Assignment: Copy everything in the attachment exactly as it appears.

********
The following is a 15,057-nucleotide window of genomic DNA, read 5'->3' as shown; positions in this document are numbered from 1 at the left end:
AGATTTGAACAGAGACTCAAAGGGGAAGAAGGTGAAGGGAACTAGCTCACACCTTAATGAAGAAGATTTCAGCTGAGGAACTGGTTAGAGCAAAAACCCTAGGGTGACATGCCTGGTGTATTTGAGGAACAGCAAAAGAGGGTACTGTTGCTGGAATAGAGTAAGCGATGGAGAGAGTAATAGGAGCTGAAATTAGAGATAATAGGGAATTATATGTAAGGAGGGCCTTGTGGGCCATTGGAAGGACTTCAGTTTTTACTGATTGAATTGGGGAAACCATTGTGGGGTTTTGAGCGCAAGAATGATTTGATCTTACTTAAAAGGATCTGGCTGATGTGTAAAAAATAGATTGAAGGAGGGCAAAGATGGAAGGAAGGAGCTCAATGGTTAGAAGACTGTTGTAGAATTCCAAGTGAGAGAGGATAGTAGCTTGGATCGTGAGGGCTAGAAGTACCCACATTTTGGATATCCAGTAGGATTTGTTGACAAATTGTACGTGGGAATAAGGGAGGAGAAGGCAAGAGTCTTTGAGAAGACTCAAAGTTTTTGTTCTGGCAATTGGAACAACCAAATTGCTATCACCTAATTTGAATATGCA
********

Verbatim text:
The following is a 15,057-nucleotide window of genomic DNA, read 5'->3' as shown; positions in this document are numbered from 1 at the left end:
AGATTTGAACAGAGACTCAAAGGGGAAGAAGGTGAAGGGAACTAGCTCACACCTTAATGAAGAAGATTTCAGCTGAGGAACTGGTTAGAGCAAAAACCCTAGGGTGACATGCCTGGTGTATTTGAGGAACAGCAAAAGAGGGTACTGTTGCTGGAATAGAGTAAGCGATGGAGAGAGTAATAGGAGCTGAAATTAGAGATAATAGGGAATTATATGTAAGGAGGGCCTTGTGGGCCATTGGAAGGACTTCAGTTTTTACTGATTGAATTGGGGAAACCATTGTGGGGTTTTGAGCGCAAGAATGATTTGATCTTACTTAAAAGGATCTGGCTGATGTGTAAAAAATAGATTGAAGGAGGGCAAAGATGGAAGGAAGGAGCTCAATGGTTAGAAGACTGTTGTAGAATTCCAAGTGAGAGAGGATAGTAGCTTGGATCGTGAGGGCTAGAAGTACCCACATTTTGGATATCCAGTAGGATTTGTTGACAAATTGTACGTGGGAATAAGGGAGGAGAAGGCAAGAGTCTTTGAGAAGACTCAAAGTTTTTGTTCTGGCAATTGGAACAACCAAATTGCTATCACCTAATTTGAATATGCA